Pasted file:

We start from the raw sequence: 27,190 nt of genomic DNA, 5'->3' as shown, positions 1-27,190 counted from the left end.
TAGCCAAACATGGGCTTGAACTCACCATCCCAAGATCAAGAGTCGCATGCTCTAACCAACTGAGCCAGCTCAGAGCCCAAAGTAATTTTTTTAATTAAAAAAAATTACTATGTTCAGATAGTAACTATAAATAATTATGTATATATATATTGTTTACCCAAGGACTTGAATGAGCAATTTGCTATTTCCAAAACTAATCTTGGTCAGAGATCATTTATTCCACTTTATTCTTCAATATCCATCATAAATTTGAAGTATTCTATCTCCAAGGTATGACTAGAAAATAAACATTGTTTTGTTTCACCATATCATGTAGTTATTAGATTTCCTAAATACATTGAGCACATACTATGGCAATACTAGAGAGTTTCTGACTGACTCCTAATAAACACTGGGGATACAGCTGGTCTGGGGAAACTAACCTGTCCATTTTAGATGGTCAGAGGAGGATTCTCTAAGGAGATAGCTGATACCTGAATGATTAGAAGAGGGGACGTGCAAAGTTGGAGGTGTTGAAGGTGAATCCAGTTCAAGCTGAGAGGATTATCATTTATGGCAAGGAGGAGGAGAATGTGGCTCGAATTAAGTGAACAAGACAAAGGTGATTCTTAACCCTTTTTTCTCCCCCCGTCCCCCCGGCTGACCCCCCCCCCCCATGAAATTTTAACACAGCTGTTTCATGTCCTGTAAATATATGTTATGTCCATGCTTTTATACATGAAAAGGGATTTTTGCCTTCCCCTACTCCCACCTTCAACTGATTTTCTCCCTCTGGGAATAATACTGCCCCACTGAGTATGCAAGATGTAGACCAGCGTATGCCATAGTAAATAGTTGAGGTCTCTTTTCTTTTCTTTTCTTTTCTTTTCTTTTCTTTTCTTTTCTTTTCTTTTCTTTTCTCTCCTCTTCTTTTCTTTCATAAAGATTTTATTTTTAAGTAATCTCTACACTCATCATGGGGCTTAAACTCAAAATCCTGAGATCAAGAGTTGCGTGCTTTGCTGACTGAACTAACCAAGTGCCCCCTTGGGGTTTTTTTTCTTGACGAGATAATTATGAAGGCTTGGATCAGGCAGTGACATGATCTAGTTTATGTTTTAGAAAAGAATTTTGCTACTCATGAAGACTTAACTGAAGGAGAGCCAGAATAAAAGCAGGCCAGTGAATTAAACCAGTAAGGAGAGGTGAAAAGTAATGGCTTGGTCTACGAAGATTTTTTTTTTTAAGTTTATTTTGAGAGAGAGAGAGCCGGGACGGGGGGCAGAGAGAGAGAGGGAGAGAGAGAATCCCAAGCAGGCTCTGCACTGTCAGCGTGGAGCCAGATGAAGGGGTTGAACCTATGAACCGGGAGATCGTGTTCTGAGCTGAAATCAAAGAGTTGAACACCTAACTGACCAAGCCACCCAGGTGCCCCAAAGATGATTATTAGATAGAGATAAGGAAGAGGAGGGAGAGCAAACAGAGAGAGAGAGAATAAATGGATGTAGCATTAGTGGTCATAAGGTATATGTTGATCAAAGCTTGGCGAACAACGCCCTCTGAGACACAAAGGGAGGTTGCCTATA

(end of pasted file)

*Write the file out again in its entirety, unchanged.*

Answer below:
We start from the raw sequence: 27,190 nt of genomic DNA, 5'->3' as shown, positions 1-27,190 counted from the left end.
TAGCCAAACATGGGCTTGAACTCACCATCCCAAGATCAAGAGTCGCATGCTCTAACCAACTGAGCCAGCTCAGAGCCCAAAGTAATTTTTTTAATTAAAAAAAATTACTATGTTCAGATAGTAACTATAAATAATTATGTATATATATATTGTTTACCCAAGGACTTGAATGAGCAATTTGCTATTTCCAAAACTAATCTTGGTCAGAGATCATTTATTCCACTTTATTCTTCAATATCCATCATAAATTTGAAGTATTCTATCTCCAAGGTATGACTAGAAAATAAACATTGTTTTGTTTCACCATATCATGTAGTTATTAGATTTCCTAAATACATTGAGCACATACTATGGCAATACTAGAGAGTTTCTGACTGACTCCTAATAAACACTGGGGATACAGCTGGTCTGGGGAAACTAACCTGTCCATTTTAGATGGTCAGAGGAGGATTCTCTAAGGAGATAGCTGATACCTGAATGATTAGAAGAGGGGACGTGCAAAGTTGGAGGTGTTGAAGGTGAATCCAGTTCAAGCTGAGAGGATTATCATTTATGGCAAGGAGGAGGAGAATGTGGCTCGAATTAAGTGAACAAGACAAAGGTGATTCTTAACCCTTTTTTCTCCCCCCGTCCCCCCGGCTGACCCCCCCCCCCCATGAAATTTTAACACAGCTGTTTCATGTCCTGTAAATATATGTTATGTCCATGCTTTTATACATGAAAAGGGATTTTTGCCTTCCCCTACTCCCACCTTCAACTGATTTTCTCCCTCTGGGAATAATACTGCCCCACTGAGTATGCAAGATGTAGACCAGCGTATGCCATAGTAAATAGTTGAGGTCTCTTTTCTTTTCTTTTCTTTTCTTTTCTTTTCTTTTCTTTTCTTTTCTTTTCTTTTCTCTCCTCTTCTTTTCTTTCATAAAGATTTTATTTTTAAGTAATCTCTACACTCATCATGGGGCTTAAACTCAAAATCCTGAGATCAAGAGTTGCGTGCTTTGCTGACTGAACTAACCAAGTGCCCCCTTGGGGTTTTTTTTCTTGACGAGATAATTATGAAGGCTTGGATCAGGCAGTGACATGATCTAGTTTATGTTTTAGAAAAGAATTTTGCTACTCATGAAGACTTAACTGAAGGAGAGCCAGAATAAAAGCAGGCCAGTGAATTAAACCAGTAAGGAGAGGTGAAAAGTAATGGCTTGGTCTACGAAGATTTTTTTTTTTAAGTTTATTTTGAGAGAGAGAGAGCCGGGACGGGGGGCAGAGAGAGAGAGGGAGAGAGAGAATCCCAAGCAGGCTCTGCACTGTCAGCGTGGAGCCAGATGAAGGGGTTGAACCTATGAACCGGGAGATCGTGTTCTGAGCTGAAATCAAAGAGTTGAACACCTAACTGACCAAGCCACCCAGGTGCCCCAAAGATGATTATTAGATAGAGATAAGGAAGAGGAGGGAGAGCAAACAGAGAGAGAGAGAATAAATGGATGTAGCATTAGTGGTCATAAGGTATATGTTGATCAAAGCTTGGCGAACAACGCCCTCTGAGACACAAAGGGAGGTTGCCTATA